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Homemade Diet For Dogs

Updated: Mar 8

For those of you who know me, know that I am a German Shepherd connoisseur, I just really love the breed. They are so incredibly intelligent, obedient, loyal, really entertaining and they love to work and exercise. Basically they just love life and all that it has to offer – my kind of best friend.

As a Naturopath, I had changed over every area of my life to a natural way of life. The one aspect, that I had not at that time was my GSD's diet. I was giving him real food, but sadly, it was mixed in to his “grain free” high quality” {processed} kibble. After his last rabies vaccine (which he was injured from), he had developed a double ear infection along with a lymphatic infection and it would not clear up, and I had him on every powerful probiotic, homeopathic and supplement that I had access to. I struggled with those issues for about 16 months. All signs at that time, were pointing to switching him to a completely homemade diet. Within one week, one week, of him being on this nutritious real food diet – his infections started clearing up. Just like that! They were completely gone within 2 months. He lost 10 pounds of kibble fat and his teeth are at least a shade and a half whiter, he had a growth on his front paw and mysteriously – it vanished. We are never looking back.

I am here to tell you there is one main principle that will no doubt, add years to your dogs life – and that is feeding your dog wonderful fresh food.

If you ask any dog owner who has fed raw for more than a few weeks, if they would ever go back to kibble,100% of them would say NEVER!

The raw food diet should contain minerals – especially Calcium and Phosphorus and their proper ratio.

As far as minerals, dogs and especially puppies need a solid source of minerals, especially calcium and phosphorus. Your dog wouldn’t survive, let alone thrive without them.

Meats are naturally high in phosphorus, bones are naturally high in calcium. When meat is fed with 10% bone you have the exact ratios of calcium to phosphorus required for your dog. Whole prey, fish, eggs and tripe have a balanced ratio. An all meat diet is too high is phosphorus and too low in calcium and will most likely cause nervous system issues and bone problems in your dog and severe bone issues in growing puppies. If you also feed your dog raw meaty bones regularly, the minerals and their ratios will be correct. To get enough calcium and keep a healthy balance of minerals, your dog’s raw diet needs to contain about 12% to 15% bone. Which means about 1/3 of his diet should be from meaty bones.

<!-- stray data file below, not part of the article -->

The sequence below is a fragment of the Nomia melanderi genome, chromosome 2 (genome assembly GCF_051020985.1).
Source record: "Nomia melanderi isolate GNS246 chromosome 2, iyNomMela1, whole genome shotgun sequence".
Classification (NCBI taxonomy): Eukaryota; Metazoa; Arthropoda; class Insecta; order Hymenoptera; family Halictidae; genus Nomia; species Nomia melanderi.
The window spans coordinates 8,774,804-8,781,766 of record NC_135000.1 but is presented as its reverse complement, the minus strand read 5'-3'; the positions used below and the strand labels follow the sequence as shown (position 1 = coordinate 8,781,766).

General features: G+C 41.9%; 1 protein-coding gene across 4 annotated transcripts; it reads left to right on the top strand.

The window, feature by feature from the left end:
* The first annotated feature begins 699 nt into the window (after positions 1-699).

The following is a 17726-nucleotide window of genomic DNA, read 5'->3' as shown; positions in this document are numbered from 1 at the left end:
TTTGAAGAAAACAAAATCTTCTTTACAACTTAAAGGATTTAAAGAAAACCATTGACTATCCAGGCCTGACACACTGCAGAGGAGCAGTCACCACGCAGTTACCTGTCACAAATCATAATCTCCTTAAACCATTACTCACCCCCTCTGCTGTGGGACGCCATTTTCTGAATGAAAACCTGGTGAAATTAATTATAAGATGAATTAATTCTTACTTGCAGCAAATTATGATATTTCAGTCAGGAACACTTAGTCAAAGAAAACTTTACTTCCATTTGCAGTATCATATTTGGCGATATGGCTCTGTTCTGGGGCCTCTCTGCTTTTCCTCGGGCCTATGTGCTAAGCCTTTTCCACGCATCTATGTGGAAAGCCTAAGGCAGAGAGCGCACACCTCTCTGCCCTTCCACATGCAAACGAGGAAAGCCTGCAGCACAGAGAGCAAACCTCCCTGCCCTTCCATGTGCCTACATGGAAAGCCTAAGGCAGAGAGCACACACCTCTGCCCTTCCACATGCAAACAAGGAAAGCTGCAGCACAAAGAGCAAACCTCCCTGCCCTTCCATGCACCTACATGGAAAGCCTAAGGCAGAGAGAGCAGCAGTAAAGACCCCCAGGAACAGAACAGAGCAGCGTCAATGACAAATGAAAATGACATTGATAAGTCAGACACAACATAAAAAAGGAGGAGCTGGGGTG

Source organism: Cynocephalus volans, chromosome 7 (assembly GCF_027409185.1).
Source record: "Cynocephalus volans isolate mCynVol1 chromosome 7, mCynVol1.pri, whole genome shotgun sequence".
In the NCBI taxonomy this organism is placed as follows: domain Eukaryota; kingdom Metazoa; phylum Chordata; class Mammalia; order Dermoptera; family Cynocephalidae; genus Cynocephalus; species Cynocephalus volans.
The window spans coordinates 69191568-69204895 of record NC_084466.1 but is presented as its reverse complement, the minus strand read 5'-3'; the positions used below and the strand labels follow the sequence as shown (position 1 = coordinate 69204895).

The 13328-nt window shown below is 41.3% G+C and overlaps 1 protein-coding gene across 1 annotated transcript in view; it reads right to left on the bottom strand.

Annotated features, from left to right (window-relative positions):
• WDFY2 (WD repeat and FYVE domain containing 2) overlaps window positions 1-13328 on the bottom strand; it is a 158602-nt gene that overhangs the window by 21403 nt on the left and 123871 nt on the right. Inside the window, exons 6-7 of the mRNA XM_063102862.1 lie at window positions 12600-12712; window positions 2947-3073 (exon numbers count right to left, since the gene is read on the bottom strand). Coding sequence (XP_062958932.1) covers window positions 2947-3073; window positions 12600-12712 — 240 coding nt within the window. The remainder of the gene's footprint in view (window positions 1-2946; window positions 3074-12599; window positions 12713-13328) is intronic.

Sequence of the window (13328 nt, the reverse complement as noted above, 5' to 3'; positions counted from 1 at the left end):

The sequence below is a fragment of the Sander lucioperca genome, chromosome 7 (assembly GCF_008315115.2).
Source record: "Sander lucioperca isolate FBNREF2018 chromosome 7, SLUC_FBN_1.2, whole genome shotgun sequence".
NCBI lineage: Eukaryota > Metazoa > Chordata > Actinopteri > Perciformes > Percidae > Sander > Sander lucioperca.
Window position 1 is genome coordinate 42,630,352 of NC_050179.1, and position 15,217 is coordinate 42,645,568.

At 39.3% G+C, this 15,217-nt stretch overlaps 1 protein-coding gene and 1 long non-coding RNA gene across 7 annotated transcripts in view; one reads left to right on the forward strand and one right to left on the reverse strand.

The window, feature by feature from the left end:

Great choices for meaty bones:

-Chicken wings, necks, legs or thighs

-Turkey necks

-Beef tail bones (great for larger dogs)

-Lamb or goat necks or ribs

-Whole animals are perfect too, because they contain the muscle and bone in a complete meal

-Whole poultry

-Whole rabbit

-Whole fish

-Farm fresh raw eggs with the shell (grocery store eggs have a toxic spray on their shells)

Note about bones: Never ever feed cooked bones or cooked meat with cooked bones, raw bones are perfectly fine. But always supervise your dog. **Never let them eat bones or food with bones without supervision.

Buy Bones here: Don't have a good quality place locally? Check out top quality grass fed meats and bones HERE.

The raw food diet should contain organs – these offer vitamins, DNA and rebuilding

Organs are the nutrient dense parts of animals and offer your dog rebuilding and repairing DNA for optimal gene expression. You will want to feed anywhere from 10% to 30% organ meats overall, depending on what is available and what you can find. If you can only find liver, just feed 10% organs. You can find heart, kidney, liver, tongue and many more organ meats HERE at Grasslands Beef, 100% grass fed meats. But be very careful with liver … limit it to 5-10% because it’s really high in vitamin A and it can cause intestinal distress if too much is fed.

Organs would include:

-Liver (limit to 5-10% max)

-Heart (limit to 5% max)






-Thymus or also called Sweetbread



* Pancreas and thymus are both sold under the name sweetbreads

The raw food diet should contain muscle meats – this is the foundation

Once you get your meaty bones and organs in place, the rest of your dog’s diet should be nice lean meats (half to a third of his total food, depending on how much organ meat you get). These are the protein-rich component of your dog’s diet and he needs proteins to build strong tissues, as well as the hormones and enzymes he needs to survive and thrive.

Good choices for muscle meat include:

-Pork (pork shoulder or butt, cushion meat, boneless rib meat, loin)

-Turkey (ground turkey, boneless thighs, breast meat, tenderloin)

-Beef (ground beef, steak, stewing beef)

-Beef heart (but not more than 5% of the diet as it’s very rich)

-Bison (ground bison, stewing bison meat)

-Lamb (stewing lamb, ground lamb, shoulder or breast meat)

-*Chicken (boneless thighs, ground, legs, breast meat)

*A note about Chicken: Chicken is one of the top allergenic meats for dogs. I would avoid offering it if possible. And if all you feed is chicken, it will most likely create nutritional deficiencies over time, you need to rotate proteins. If you’re starting out, poultry is okay … but once you get the hang of raw feeding, and if you can afford to, you'll might want to reduce the amount of poultry and rotate other nutritious meats.

Add vegetables in moderation – if you choose to feed them.

There are two schools of thought on vegetables with dogs. Some raw feeders believe in NO fruits and vegetables and that dogs are true carnivores, while others believes they are omnivores and see the benefits in small amounts of vegetables and some fruit. Canine's classification falls somewhere between omnivore and carnivore, as long as you follow the rules above and they are getting plenty of minerals – fruits and vegetables should be fed to your discretion and in moderation. Fresh vegetables do carry many health benefits, vitamins, minerals and anti-oxidants and in the wild your dog's ancestors would have been munching on berries and green grasses, but too many and too starchy one's or too much fruit will cause stress on the pancreas. If your dog has a current infection or is prone to yeast, allergies, cancers, I advise against offering fruit. And vegetables only is very small quantities.